When writing a dissertation, the goal of creating original, scholarly research is to add to the body of knowledge. Your first step, therefore, should be to make sure that your proposed study is unique.
You can accomplish this by searching for dissertations similar to your proposed topic in the ProQuest Dissertations & Theses (PQDT) database. PQDT is the largest single repository of graduate dissertations and theses, with over 3.8 million works from universities worldwide. Use advanced search techniques covered in Searching 101 like subject searching, truncation, and Boolean operators to make your search more precise. You may also read about these search techniques by referring to the Preparing to Search section of our Research Process Guide.
For example, if you are studying the perceptions of elementary school teachers on the inclusive classroom, you could setup the search as shown below:
Researching similar dissertations is not only a way to ensure that you will be contributing original research to the field, but also a great way to see examples of how other students conducted a literature review and used a particular research methodology. Additionally, you can potentially identify a particular test instrument or theoretical framework appropriate for your study, as well as discover scholarly research articles that you may not have come across in your own research.
For additional guidance on using ProQuest Dissertations and Theses, see the following:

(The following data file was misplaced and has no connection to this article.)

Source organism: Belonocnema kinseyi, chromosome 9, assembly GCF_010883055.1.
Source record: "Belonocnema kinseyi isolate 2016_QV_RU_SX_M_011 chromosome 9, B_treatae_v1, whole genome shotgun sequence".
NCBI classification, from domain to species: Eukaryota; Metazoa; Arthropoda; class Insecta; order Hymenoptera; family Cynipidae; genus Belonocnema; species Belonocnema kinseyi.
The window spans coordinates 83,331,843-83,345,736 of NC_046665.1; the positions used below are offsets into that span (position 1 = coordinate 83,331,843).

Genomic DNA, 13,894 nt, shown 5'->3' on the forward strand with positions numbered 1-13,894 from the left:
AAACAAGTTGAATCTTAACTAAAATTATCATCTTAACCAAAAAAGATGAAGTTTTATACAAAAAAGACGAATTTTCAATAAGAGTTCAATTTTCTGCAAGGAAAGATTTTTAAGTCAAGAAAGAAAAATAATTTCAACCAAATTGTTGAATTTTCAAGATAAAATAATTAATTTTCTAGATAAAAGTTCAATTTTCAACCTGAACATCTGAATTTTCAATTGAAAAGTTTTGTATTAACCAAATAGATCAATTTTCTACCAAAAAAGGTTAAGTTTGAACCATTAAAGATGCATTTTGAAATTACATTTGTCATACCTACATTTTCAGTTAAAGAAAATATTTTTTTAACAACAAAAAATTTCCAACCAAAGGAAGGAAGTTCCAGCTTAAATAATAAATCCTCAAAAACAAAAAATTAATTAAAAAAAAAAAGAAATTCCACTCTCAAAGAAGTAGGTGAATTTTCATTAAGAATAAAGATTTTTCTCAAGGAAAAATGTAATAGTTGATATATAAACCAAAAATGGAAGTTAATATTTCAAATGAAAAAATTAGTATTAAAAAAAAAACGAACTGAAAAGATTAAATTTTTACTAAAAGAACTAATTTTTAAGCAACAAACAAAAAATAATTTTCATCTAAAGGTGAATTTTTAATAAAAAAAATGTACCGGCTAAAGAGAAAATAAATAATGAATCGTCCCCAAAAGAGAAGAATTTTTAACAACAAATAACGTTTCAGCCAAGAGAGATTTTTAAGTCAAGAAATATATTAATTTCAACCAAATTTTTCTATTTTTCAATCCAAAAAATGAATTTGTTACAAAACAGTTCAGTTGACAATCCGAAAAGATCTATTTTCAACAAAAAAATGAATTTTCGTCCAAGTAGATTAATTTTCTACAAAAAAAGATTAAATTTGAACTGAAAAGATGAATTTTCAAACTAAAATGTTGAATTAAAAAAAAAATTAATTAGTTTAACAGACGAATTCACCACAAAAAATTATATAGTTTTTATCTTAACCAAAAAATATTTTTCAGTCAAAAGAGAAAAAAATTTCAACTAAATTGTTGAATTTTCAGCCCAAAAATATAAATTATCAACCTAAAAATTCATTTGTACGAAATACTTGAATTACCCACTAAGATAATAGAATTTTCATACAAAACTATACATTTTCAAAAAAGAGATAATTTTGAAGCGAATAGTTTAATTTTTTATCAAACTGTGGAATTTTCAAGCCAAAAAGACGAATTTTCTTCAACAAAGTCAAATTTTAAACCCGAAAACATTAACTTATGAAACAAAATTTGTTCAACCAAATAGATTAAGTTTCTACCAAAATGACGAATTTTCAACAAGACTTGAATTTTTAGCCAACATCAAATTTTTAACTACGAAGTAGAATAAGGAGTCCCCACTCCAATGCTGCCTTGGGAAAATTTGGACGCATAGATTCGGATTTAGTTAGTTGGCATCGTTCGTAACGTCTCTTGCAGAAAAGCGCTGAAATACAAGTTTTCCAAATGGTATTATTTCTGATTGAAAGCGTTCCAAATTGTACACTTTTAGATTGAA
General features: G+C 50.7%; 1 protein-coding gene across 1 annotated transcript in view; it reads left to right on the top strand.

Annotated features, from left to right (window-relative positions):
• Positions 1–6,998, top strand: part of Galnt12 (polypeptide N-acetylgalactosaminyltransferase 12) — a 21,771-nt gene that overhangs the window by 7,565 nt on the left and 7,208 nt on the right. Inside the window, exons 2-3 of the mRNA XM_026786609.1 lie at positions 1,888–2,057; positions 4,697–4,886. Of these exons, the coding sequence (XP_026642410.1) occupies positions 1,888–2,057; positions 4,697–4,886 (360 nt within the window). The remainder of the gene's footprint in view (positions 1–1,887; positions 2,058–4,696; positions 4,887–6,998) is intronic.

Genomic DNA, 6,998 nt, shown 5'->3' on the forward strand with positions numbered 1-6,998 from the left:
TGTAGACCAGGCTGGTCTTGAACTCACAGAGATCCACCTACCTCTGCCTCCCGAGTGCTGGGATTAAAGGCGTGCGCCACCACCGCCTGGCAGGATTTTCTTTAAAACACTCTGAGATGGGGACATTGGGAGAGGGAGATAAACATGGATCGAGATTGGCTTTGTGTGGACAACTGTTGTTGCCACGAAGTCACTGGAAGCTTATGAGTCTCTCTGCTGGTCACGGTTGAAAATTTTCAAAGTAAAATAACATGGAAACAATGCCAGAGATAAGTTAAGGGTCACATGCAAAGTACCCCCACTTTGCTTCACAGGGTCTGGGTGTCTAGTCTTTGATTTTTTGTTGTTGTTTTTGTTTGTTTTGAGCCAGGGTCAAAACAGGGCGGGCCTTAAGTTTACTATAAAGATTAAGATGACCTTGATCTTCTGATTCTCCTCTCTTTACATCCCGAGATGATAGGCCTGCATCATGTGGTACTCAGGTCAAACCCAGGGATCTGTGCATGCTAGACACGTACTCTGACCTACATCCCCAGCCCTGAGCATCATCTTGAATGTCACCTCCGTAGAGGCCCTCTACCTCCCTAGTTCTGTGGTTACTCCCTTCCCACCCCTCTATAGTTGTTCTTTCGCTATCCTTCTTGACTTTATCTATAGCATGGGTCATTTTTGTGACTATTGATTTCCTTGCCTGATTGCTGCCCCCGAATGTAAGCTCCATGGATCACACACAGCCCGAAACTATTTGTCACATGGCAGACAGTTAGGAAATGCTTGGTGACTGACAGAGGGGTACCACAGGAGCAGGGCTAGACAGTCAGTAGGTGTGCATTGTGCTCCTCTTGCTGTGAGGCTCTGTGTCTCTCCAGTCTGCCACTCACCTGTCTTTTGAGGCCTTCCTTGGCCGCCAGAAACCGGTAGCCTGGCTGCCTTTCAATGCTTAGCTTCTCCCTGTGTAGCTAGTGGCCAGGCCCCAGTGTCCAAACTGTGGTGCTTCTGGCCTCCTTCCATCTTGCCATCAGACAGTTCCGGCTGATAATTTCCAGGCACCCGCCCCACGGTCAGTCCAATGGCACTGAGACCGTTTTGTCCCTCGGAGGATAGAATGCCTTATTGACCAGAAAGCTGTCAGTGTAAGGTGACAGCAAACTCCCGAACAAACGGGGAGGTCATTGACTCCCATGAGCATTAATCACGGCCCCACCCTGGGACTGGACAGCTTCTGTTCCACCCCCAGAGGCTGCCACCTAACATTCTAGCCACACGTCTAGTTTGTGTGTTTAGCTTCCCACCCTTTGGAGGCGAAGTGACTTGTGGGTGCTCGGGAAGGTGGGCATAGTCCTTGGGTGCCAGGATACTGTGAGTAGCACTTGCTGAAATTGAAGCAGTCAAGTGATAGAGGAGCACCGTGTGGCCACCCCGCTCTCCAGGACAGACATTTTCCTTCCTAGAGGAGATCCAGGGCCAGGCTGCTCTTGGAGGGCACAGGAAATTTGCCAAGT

I could have pursued my Ph.D. anywhere. I attended elite schools for my undergraduate and graduate degrees, and my GPAs were always high. Cost and future employment prospects are not major concerns for me. Convenience and ease to complete courses on my schedule were paramount. The reputation of the institution was not as important because of my current profession and employment stability. If I were younger, looking to launch a career change, or switching to a new employer, reputation would be a bigger concern. NCU is appropriate for the self-motivated, self-directed, self-learner. It is not for the student dependent on regular, face-to-face instruction, academic advising, or tutoring. NCU is for students who know what they want to study; know how to manage time, workload, and personal life; and have strong study skills, writing proficiency, and critical thinking. A Ph.D. is not for everyone, and if a student needs a traditional, brick & mortar institution, NCU is not a good fit. NCU was a good fit for me, and I am very pleased with my experience. I worked with very competent, knowledgeable academic and financial advisors. All but one instructor were first-class. Some instructors were very personable, and I would consider them my mentors, equals, and friends. NCU is accredited, and that is very important to anyone looking to transfer credits and receive federal financial assistance. NCU is fully online and is one of a growing list of online undergraduate and graduate programs. Some have more name recognition, but NCU has a similar approach to online instruction. NCU has a valuable library and research resources. Tutoring services work well if the student plans ahead, schedules sessions in advance, and is prepared to use tutors as intended - not to have tutors do the work for the student. After reading some NCU dissertations, a prospective doctoral student will discover there is rigor and the research contributes to the Academy.